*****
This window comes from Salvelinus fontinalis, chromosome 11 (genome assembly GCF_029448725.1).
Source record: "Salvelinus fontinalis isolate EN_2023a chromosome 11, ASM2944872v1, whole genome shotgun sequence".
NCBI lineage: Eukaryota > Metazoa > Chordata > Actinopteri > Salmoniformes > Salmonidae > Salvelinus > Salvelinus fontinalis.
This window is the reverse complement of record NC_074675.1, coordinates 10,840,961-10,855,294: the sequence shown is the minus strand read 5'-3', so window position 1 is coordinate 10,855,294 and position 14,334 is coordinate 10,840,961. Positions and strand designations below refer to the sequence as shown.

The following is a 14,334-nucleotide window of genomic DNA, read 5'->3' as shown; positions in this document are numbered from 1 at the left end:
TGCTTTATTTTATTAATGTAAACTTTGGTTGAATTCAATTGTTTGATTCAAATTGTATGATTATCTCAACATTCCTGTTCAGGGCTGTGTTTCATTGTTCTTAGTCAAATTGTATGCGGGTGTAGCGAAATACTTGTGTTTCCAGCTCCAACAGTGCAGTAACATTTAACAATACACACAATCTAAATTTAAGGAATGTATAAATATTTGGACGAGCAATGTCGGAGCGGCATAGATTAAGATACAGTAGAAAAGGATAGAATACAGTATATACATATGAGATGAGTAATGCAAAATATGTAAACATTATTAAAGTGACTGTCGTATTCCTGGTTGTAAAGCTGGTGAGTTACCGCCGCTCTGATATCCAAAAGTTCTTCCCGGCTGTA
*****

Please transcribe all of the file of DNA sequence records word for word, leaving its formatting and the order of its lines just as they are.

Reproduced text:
This window comes from Salvelinus fontinalis, chromosome 11 (genome assembly GCF_029448725.1).
Source record: "Salvelinus fontinalis isolate EN_2023a chromosome 11, ASM2944872v1, whole genome shotgun sequence".
NCBI lineage: Eukaryota > Metazoa > Chordata > Actinopteri > Salmoniformes > Salmonidae > Salvelinus > Salvelinus fontinalis.
This window is the reverse complement of record NC_074675.1, coordinates 10,840,961-10,855,294: the sequence shown is the minus strand read 5'-3', so window position 1 is coordinate 10,855,294 and position 14,334 is coordinate 10,840,961. Positions and strand designations below refer to the sequence as shown.

The following is a 14,334-nucleotide window of genomic DNA, read 5'->3' as shown; positions in this document are numbered from 1 at the left end:
TGCTTTATTTTATTAATGTAAACTTTGGTTGAATTCAATTGTTTGATTCAAATTGTATGATTATCTCAACATTCCTGTTCAGGGCTGTGTTTCATTGTTCTTAGTCAAATTGTATGCGGGTGTAGCGAAATACTTGTGTTTCCAGCTCCAACAGTGCAGTAACATTTAACAATACACACAATCTAAATTTAAGGAATGTATAAATATTTGGACGAGCAATGTCGGAGCGGCATAGATTAAGATACAGTAGAAAAGGATAGAATACAGTATATACATATGAGATGAGTAATGCAAAATATGTAAACATTATTAAAGTGACTGTCGTATTCCTGGTTGTAAAGCTGGTGAGTTACCGCCGCTCTGATATCCAAAAGTTCTTCCCGGCTGTA